It is hard to believe that only six weeks ago, we were concluding the first ISSCR virtual annual meeting, reflecting on its success and the positive response we saw from our international community. We learned tremendously throughout this journey and are using all of this experience to create an exciting path forward for the coming year.
While we continue to live with the realities of a global pandemic, which continue to necessitate changes in the way we live and work, the mission of the ISSCR has remained focused on promoting excellence in stem cell science and applications to human health and bringing value to our members across the world. Creating new ways to connect our global community around science is paramount. We need science to drive decision-making now perhaps more than ever, and the research in which all of you are instrumental is vital to helping ensure scientific knowledge derived through robust and rigorous peer-reviewed study is the foundation guiding important global public health decisions.
One way the society continues to cultivate community is through weekly collaborative meetings around COVID-19. Now approaching their 14th meeting, these virtual presentations and the discussions that follow help scientists in our global membership connect, sharing ideas, resources and new approaches using human stem cell models in this emerging field. An opportunity only for ISSCR members, meetings are well attended as our field contributes to understanding how the virus affects human cells and how we might inhibit the damage it causes.
This model for providing scientific content and collaborative meetings virtually is one the society is planning to expand on as our ability to travel and gather in groups remains limited. ISSCR 2020 Virtual and the COVID-19 Networking Meetings demonstrate that we can successfully connect digitally and help the community communicate and share data and discoveries that are meaningful to fighting disease.
We have witnessed another “wind of change” in the actual research presented this year at ISSCR 2020 Virtual: we now are seeing the questions beginning to change. Instead of asking “what are stem cells?” and “where do they come from?” we are now beginning to ask more and more “what can we do with stem cells?” These questions extend not only to transplantation for stem cell therapies, which has always been the ambition, but in drug discovery and safety. Think of gene therapy for strictly human conditions – can our models predict which gene therapies might work best and be safest in patients? Can we combine cell and gene therapy? Or, when we think of drug side effects missed in conventional animal studies – can we build human models that are better and cheaper than animals? As we think of understanding how the human microbiome affects our immune system, we can explore which unique resources are there to figure this out. What are the missing parts of our stem cell models to take this forward? Stem cells can provide many platforms to address these questions quickly and responsibly and it is energizing as we see our field coming of age.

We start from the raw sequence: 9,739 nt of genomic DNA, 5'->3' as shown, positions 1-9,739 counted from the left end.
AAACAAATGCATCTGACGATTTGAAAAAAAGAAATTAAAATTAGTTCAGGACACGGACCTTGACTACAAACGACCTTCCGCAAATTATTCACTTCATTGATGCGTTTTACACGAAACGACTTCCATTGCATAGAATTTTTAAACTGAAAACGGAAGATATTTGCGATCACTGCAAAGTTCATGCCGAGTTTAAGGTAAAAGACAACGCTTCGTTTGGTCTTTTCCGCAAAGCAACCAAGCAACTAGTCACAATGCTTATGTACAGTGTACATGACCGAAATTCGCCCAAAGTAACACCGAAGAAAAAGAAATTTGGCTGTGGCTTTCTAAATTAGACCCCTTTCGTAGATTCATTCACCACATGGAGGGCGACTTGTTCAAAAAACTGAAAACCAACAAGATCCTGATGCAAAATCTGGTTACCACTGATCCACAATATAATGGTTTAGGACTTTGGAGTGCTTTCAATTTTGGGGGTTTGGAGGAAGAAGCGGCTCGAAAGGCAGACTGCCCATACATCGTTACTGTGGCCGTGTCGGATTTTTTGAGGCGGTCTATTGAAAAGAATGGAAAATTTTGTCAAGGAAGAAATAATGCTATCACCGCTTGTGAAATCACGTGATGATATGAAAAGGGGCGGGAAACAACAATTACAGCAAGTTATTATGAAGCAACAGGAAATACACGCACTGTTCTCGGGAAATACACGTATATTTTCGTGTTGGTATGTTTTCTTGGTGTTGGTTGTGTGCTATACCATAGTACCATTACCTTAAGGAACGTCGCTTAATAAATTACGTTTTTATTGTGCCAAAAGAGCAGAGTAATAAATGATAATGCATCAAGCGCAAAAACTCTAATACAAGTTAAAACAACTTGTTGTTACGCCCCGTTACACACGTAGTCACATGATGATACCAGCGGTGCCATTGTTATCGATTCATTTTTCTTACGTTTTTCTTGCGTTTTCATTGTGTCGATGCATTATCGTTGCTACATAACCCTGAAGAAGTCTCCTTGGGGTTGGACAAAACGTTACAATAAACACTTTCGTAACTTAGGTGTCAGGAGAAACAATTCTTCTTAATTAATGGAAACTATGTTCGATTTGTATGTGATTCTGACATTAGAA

In addition to creating new ways to connect our community around emerging scientific content digitally, we will continue the momentum from the Women in Science program at the annual meeting. A concerning statistic that we are seeing during this pandemic is a dramatic drop in the number of manuscripts with female senior authors. What is happening here? Has home schooling fallen on women such that there is no time to finish papers? Have their contracts been terminated? Has their confidence dropped? We know that when papers are not published, the basis of grant applications quickly plummets. At the ISSCR, we are putting this high on the ISSCR board agenda and will provide as much encouragement as we can to stop the trend. Our society journal, Stem Cell Reports, also will be doing its best to encourage submissions from female-led groups. We also are conducting a follow-up survey to help us continue to provide resources to address the gender imbalance in science, work collectively toward solutions to address it, and refine our program at our annual meeting next year in Hamburg, Germany.
As a society we also know we need to do more to connect with and address the needs of underrepresented minorities in science. Unconscious bias as we have seen from the “Black Lives Matter” movement is not only affecting women, but also people of color. We take care to have international representation in our speaker line-up and in our committees, but we realize we could and should be more active in increasing visibility of minority groups in our society and it is certainly on our agenda to give it all the attention it deserves. Actions count more than words, and we hope to share plans for how we will ensure continuous, long term progress in this important area.
We do not know what the future will hold, but we do know stem cell technology can help biomedical science bring new therapies and cures to patients in myriad ways. We saw it during the annual meeting with continuing advances in stem cell therapy and in the discovery of new treatments based on better understanding of disease mechanisms through new stem cell models. We see it in exciting science shared during the COVID-19 meetings each week. Our society’s meetings and symposia will reflect this and showcase exciting new translational and basic science content. The ISSCR is evolving to address the needs of our members and our field as it matures and while we continue to face some uncertainty we are enthusiastic and optimistic about the new opportunities that lie ahead.